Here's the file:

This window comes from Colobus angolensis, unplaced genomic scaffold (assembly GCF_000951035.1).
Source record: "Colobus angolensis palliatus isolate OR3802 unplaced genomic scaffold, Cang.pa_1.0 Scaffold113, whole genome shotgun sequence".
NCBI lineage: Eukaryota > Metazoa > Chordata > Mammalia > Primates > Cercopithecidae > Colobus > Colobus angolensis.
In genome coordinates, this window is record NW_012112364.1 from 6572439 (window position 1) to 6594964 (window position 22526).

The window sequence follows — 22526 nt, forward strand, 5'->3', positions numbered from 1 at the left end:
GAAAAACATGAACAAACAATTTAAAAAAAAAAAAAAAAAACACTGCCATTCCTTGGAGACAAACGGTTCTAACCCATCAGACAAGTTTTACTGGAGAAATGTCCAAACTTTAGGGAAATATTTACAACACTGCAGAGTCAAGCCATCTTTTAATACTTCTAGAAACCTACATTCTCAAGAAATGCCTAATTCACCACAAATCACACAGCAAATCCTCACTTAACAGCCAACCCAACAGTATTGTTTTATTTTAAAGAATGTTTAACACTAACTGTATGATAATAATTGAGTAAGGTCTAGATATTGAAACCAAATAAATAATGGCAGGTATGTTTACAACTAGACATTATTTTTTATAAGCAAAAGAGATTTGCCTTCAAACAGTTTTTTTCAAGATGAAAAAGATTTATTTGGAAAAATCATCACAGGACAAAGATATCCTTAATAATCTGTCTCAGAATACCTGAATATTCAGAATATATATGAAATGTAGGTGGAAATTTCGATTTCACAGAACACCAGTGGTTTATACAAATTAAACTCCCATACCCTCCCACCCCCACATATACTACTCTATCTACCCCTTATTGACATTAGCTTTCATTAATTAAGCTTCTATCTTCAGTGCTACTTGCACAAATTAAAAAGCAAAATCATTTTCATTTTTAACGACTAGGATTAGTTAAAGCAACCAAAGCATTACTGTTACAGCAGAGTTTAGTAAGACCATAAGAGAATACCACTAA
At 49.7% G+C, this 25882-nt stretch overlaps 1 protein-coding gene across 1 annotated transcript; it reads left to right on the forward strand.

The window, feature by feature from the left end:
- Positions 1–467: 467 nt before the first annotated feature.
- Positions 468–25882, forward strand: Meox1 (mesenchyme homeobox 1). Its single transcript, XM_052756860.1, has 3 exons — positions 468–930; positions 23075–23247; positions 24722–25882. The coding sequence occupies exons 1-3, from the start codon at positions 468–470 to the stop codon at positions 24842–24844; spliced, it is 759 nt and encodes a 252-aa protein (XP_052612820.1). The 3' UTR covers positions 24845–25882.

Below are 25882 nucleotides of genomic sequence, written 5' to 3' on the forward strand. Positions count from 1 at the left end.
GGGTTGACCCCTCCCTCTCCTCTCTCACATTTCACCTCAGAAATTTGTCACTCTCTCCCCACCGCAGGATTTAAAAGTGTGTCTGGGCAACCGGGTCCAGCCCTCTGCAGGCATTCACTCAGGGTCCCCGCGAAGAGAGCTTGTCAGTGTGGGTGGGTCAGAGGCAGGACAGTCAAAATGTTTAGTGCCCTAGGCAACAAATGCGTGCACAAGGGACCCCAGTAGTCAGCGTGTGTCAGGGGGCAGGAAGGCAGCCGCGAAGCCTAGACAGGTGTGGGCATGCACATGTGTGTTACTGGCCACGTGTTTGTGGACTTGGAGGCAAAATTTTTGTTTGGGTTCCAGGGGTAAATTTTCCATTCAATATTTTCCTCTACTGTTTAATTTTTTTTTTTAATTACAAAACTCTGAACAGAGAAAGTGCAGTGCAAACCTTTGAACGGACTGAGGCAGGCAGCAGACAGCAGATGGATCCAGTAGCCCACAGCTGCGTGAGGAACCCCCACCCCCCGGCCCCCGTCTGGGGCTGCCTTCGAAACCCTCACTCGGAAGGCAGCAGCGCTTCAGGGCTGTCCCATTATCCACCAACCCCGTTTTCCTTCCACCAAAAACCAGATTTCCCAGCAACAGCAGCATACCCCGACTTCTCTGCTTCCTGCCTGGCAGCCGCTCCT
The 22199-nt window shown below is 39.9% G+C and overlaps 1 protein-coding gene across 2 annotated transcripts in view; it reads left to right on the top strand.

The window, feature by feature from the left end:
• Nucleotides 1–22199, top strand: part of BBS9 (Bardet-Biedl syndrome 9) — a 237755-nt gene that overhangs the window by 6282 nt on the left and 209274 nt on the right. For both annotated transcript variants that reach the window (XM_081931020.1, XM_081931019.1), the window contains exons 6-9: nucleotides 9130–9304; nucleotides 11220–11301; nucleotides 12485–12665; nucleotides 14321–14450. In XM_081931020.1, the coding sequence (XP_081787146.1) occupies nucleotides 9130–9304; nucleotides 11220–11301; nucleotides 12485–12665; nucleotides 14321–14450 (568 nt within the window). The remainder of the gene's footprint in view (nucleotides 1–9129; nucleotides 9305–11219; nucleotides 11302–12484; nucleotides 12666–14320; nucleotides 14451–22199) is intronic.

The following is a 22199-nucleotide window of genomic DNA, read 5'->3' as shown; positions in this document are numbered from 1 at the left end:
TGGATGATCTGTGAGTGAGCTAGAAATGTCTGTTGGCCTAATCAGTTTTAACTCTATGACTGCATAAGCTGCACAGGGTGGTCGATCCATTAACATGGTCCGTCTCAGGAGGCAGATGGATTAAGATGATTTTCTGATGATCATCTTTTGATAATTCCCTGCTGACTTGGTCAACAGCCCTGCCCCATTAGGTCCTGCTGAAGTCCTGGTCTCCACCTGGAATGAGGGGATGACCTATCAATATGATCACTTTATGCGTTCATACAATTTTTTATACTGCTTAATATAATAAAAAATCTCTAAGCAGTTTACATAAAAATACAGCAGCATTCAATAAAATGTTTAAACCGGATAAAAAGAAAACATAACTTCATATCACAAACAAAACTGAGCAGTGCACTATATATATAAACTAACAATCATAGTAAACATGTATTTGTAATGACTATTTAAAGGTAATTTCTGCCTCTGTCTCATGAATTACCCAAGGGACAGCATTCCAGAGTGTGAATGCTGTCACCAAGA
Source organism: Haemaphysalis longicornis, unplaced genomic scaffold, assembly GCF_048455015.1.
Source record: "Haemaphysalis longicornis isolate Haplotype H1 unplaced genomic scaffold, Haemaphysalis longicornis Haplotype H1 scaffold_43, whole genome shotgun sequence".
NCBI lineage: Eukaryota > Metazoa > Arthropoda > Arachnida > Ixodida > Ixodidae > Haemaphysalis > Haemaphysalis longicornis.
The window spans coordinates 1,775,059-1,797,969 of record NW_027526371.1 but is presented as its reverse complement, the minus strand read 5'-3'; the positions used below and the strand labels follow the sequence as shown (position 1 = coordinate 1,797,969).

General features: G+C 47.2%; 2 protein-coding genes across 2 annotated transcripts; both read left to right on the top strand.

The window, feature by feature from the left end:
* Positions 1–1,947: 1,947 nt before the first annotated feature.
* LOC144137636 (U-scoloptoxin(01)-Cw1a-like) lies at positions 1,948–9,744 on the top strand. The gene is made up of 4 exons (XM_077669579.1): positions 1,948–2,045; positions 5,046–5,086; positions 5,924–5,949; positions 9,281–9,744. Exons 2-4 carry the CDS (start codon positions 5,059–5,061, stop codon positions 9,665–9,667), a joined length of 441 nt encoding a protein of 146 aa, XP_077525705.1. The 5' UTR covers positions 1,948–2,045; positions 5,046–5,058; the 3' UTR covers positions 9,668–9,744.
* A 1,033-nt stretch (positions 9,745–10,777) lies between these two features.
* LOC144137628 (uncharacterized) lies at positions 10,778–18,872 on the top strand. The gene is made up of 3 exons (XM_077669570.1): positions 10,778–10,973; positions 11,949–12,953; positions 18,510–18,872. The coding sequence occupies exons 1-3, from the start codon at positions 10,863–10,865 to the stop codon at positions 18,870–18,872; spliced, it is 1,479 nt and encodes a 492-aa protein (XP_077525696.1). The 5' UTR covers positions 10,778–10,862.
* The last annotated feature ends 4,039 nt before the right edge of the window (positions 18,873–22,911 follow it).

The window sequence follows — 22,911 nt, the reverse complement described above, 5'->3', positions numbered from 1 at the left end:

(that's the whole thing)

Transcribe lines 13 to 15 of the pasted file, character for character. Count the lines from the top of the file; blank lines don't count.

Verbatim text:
The 22199-nt window shown below is 39.9% G+C and overlaps 1 protein-coding gene across 2 annotated transcripts in view; it reads left to right on the top strand.

The window, feature by feature from the left end:
• Nucleotides 1–22199, top strand: part of BBS9 (Bardet-Biedl syndrome 9) — a 237755-nt gene that overhangs the window by 6282 nt on the left and 209274 nt on the right. For both annotated transcript variants that reach the window (XM_081931020.1, XM_081931019.1), the window contains exons 6-9: nucleotides 9130–9304; nucleotides 11220–11301; nucleotides 12485–12665; nucleotides 14321–14450. In XM_081931020.1, the coding sequence (XP_081787146.1) occupies nucleotides 9130–9304; nucleotides 11220–11301; nucleotides 12485–12665; nucleotides 14321–14450 (568 nt within the window). The remainder of the gene's footprint in view (nucleotides 1–9129; nucleotides 9305–11219; nucleotides 11302–12484; nucleotides 12666–14320; nucleotides 14451–22199) is intronic.